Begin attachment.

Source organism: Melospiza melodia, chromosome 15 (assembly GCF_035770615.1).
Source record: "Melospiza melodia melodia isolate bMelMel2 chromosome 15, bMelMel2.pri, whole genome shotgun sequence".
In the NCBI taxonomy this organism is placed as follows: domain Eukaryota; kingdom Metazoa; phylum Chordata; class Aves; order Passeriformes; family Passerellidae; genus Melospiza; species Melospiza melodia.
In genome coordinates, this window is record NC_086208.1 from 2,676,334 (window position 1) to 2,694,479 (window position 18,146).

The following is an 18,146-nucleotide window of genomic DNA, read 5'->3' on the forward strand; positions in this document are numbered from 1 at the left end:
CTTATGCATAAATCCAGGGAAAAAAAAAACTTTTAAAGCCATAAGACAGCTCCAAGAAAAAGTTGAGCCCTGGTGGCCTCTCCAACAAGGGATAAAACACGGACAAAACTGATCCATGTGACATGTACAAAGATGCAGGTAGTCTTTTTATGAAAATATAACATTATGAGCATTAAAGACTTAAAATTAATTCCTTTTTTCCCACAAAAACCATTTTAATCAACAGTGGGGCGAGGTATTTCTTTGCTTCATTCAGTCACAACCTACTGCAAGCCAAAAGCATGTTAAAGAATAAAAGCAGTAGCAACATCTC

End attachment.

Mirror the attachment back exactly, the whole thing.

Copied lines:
Source organism: Melospiza melodia, chromosome 15 (assembly GCF_035770615.1).
Source record: "Melospiza melodia melodia isolate bMelMel2 chromosome 15, bMelMel2.pri, whole genome shotgun sequence".
In the NCBI taxonomy this organism is placed as follows: domain Eukaryota; kingdom Metazoa; phylum Chordata; class Aves; order Passeriformes; family Passerellidae; genus Melospiza; species Melospiza melodia.
In genome coordinates, this window is record NC_086208.1 from 2,676,334 (window position 1) to 2,694,479 (window position 18,146).

The following is an 18,146-nucleotide window of genomic DNA, read 5'->3' on the forward strand; positions in this document are numbered from 1 at the left end:
CTTATGCATAAATCCAGGGAAAAAAAAAACTTTTAAAGCCATAAGACAGCTCCAAGAAAAAGTTGAGCCCTGGTGGCCTCTCCAACAAGGGATAAAACACGGACAAAACTGATCCATGTGACATGTACAAAGATGCAGGTAGTCTTTTTATGAAAATATAACATTATGAGCATTAAAGACTTAAAATTAATTCCTTTTTTCCCACAAAAACCATTTTAATCAACAGTGGGGCGAGGTATTTCTTTGCTTCATTCAGTCACAACCTACTGCAAGCCAAAAGCATGTTAAAGAATAAAAGCAGTAGCAACATCTC